Featured Research

from universities, journals, and other organizations

Number of cancer survivors in U.S. expected to increase to 18 million by 2022

Date:
March 27, 2013
Source:
American Association for Cancer Research
Summary:
A new report shows that as of January 2012, there were approximately 13.7 million cancer survivors in the United States, a number that is expected to rise by 31 percent to 18 million by 2022.

The American Association for Cancer Research released its second Annual Report on Cancer Survivorship in the United States in advance of the AACR Annual Meeting 2013, which will be held in Washington, D.C., April 6-10. The report, published in the AACR's journal Cancer Epidemiology, Biomarkers & Prevention, shows that as of January 2012, there were approximately 13.7 million cancer survivors in the United States, a number that is expected to rise by 31 percent to 18 million by 2022.

Related Articles


"The increase in the number of survivors will be due primarily to an aging of the population. By 2020, we expect that two-thirds of cancer survivors are going to be age 65 or older," said Julia Rowland, Ph.D., director of the Office of Cancer Survivorship at the National Cancer Institute, a part of the National Institutes of Health (NIH).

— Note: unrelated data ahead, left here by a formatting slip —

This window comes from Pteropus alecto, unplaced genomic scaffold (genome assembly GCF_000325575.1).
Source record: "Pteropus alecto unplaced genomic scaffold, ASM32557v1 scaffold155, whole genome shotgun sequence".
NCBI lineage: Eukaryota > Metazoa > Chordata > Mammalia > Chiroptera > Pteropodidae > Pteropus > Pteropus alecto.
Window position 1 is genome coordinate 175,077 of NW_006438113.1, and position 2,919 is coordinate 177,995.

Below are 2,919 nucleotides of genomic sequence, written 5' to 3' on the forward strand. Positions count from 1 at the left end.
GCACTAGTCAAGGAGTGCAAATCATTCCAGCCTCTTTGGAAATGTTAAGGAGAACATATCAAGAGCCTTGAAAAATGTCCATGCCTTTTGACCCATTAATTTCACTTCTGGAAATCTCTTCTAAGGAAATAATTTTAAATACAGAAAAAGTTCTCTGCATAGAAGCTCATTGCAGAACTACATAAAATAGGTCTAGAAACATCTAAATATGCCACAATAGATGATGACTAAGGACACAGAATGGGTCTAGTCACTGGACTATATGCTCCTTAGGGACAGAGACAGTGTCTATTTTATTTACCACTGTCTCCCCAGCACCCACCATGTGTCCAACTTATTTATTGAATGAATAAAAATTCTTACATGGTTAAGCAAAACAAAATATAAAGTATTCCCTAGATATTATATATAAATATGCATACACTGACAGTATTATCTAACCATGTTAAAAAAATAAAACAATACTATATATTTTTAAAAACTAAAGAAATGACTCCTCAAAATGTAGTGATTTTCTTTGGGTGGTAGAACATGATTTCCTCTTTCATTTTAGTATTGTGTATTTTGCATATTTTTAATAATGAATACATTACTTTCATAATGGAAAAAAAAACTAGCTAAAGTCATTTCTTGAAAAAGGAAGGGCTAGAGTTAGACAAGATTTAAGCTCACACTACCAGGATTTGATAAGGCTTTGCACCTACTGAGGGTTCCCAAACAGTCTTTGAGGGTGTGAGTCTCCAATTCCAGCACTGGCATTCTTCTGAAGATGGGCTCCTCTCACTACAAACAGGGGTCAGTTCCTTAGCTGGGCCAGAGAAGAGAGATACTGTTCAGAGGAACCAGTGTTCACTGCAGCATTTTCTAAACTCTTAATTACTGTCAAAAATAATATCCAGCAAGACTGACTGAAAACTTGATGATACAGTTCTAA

The current report was based on an analysis of the Surveillance, Epidemiology and End Results Program and population projections from the U.S. Census Bureau, both government-funded databases.

In addition to providing estimates of future cancer survival trends, the report shows that survival is not uniform across cancer subtypes. Currently, women with breast cancer account for 22 percent of survivors, while men with prostate cancer make up 20 percent. People with lung cancer, the second most common cancer in terms of diagnosis, only represent 3 percent of survivors.

"For patients with prostate cancer, we have a nearly 100 percent five-year survival rate, and breast cancer has made tremendous strides as well, with five-year survival rising from 75 percent in 1975 to almost 89 percent in 2012," said Rowland. "However, we clearly need to have better diagnostic tools and better treatments for lung cancer."

According to Rowland, the increase in the cancer survivor population will present new challenges for the health care community. Patients diagnosed with cancer will likely have comorbid conditions that need to be managed, and Rowland estimates 16 percent will have had a previous malignancy.

"How to ensure that these patients lead not only long lives, but healthy and productive lives, will be a vital challenge to all of us," said Rowland.


Story Source:

The above story is based on materials provided by American Association for Cancer Research. Note: Materials may be edited for content and length.


Cite This Page:

American Association for Cancer Research. "Number of cancer survivors in U.S. expected to increase to 18 million by 2022." ScienceDaily. ScienceDaily, 27 March 2013. <www.sciencedaily.com/releases/2013/03/130327132535.htm>.